a look at the music of Vangelis Papathanassiou

With “Mythodea” Vangelis clearly moves into a more classically oriented direction and, after having done so much already and maybe not having much if anything left to prove anymore, tries his hand at a piece of music of larger proportions and different instrumentation. Elements like the symphonic, vocal and philosophical could always be found in his work, but invariably in the context of his own self-produced and relatively short pieces of music. Never before did Vangelis leave the performance of one of his pieces so much to others as he does with this work – the parts he played during the 2001 concert and on the recorded album are quite minimal and pretty basic. Happily enough this means that the orchestra and choir are genuinely used, the pop-cliché of sugar-sweet violins and background-choirs has been avoided. In a sense an orchestra can be compared to a synthesizer – both can be employed to their full potential, or only conventionally. More or less the first is the case with the orchestra in Mythodea (thanks to orchestrator and conductor Blake Neely) and the mixed choir, whose parts were copied from the 1993 premier performance, is also used in various interesting ways.
The soprano parts are reasonably difficult, fortunately the two sopranos, during the concert, had the volume to be audible in the acoustically inconvenient open space. Vangelis’ current preference for using very long notes made the divas having to use their full lung-capacity in order to be able to sing their parts. The tonality of the material appears a bit uncertain at times, causing some hairy moments, but there are plenty of fine vocal moments too. Overall the piece only really gets going after the big mid-point crescendo, with a series of strong arias, duets and choir pieces.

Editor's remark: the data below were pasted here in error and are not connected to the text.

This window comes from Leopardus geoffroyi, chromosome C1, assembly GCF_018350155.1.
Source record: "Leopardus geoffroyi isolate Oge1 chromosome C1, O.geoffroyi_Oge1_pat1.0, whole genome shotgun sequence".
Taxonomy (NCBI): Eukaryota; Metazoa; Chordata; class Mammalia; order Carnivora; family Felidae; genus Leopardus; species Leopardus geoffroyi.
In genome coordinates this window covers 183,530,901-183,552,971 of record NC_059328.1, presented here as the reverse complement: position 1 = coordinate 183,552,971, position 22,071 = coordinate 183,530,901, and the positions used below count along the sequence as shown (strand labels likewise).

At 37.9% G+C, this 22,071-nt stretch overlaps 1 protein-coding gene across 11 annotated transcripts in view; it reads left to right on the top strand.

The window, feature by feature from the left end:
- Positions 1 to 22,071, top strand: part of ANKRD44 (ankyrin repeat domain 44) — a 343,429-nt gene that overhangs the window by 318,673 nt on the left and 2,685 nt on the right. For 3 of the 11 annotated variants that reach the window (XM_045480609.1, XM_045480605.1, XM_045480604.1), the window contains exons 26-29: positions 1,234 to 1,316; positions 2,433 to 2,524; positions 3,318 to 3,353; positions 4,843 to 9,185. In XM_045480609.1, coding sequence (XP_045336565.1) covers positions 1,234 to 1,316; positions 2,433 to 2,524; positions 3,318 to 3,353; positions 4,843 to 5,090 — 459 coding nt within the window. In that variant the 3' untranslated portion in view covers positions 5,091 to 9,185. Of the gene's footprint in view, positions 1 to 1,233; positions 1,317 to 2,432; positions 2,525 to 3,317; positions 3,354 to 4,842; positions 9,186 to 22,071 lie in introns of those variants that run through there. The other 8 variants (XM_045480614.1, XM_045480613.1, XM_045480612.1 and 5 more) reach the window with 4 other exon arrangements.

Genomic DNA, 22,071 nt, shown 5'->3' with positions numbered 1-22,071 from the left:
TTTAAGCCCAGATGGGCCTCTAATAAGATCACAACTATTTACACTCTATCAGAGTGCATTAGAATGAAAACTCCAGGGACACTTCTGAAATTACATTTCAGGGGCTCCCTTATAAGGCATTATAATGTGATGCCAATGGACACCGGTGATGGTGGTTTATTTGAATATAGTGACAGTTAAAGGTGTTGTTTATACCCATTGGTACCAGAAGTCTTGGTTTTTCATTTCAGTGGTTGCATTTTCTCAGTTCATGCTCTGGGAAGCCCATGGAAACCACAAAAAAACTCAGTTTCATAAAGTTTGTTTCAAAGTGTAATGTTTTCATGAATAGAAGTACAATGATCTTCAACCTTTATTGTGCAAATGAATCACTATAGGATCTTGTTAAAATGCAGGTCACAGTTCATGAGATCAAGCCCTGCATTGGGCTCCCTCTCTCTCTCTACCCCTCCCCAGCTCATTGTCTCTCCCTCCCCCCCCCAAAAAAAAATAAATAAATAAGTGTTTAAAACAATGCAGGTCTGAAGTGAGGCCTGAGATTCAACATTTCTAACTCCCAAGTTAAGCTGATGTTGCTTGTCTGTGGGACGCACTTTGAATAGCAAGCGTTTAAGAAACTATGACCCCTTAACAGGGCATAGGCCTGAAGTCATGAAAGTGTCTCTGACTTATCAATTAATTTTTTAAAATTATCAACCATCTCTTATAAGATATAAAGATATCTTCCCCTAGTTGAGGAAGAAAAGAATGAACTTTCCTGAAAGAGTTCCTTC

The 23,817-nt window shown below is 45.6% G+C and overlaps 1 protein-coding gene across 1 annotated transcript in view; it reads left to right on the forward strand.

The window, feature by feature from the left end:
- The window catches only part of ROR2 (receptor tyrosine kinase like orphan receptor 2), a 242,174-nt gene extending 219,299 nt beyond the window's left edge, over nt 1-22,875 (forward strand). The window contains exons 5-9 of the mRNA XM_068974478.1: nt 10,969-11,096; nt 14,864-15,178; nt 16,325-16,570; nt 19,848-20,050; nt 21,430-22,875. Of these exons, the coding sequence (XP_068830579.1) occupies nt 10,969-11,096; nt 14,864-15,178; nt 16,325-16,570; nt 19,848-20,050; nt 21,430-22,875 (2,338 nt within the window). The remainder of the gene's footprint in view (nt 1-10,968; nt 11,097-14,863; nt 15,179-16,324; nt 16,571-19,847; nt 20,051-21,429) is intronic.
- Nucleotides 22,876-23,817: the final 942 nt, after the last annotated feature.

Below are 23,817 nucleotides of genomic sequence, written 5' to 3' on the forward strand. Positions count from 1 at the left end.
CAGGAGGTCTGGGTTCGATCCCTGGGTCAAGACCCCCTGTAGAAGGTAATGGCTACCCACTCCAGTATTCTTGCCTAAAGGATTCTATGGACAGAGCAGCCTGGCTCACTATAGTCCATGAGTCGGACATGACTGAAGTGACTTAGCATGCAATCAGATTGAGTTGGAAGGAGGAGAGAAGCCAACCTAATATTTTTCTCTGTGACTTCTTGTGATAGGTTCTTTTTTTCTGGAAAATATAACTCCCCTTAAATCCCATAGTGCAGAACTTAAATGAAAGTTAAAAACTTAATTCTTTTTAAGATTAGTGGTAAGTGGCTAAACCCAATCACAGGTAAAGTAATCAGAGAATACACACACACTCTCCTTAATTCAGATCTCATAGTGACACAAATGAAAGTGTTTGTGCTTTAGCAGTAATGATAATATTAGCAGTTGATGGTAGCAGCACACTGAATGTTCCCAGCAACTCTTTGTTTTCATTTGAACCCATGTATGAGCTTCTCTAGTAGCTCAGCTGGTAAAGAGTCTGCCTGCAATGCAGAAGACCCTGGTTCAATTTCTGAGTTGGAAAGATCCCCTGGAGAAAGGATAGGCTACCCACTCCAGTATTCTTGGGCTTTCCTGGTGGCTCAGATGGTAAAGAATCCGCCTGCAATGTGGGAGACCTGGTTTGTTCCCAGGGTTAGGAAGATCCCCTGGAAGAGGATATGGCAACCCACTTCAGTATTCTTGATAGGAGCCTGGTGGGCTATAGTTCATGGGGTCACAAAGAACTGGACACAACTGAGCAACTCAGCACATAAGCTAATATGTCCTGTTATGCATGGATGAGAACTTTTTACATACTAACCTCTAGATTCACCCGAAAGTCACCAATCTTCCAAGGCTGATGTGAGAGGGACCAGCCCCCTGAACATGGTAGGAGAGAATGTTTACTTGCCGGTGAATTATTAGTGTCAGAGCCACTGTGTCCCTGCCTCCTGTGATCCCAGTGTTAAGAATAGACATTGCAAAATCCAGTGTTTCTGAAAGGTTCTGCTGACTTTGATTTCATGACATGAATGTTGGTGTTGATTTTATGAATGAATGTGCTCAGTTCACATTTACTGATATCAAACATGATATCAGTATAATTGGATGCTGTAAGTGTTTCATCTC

In the concert programme Mythodea was presented as a “choral symphony”, this however is a bit of a misleading term. Besides the choir and orchestra two sopranos were involved and the term “symphony” generally suggests a certain thematic development and multiple parts nevertheless making up one whole. This is hardly the case here – the oldest trick in the book (using the same music to start and finish a piece) cannot sustain the illusion of something symphonic for long. “Choral symphony” is also a sub-genre in classical music (for example Berlioz’s “Symphonie Funèbre et Triomphale”) and if you really want to make that comparison, the classical music genre that more closely resembles Mythodea is that of the oratorio. Unlike opera, where the music of the composer, the libretto of the writer and the staging by a director in the theatre all contribute to the end-result, an oratorio is more like a concert-recital of an existing text, without any real staging. Mythodea matches all these aspects of the oratorio, apart from the text, which consists of specific but meaningless words.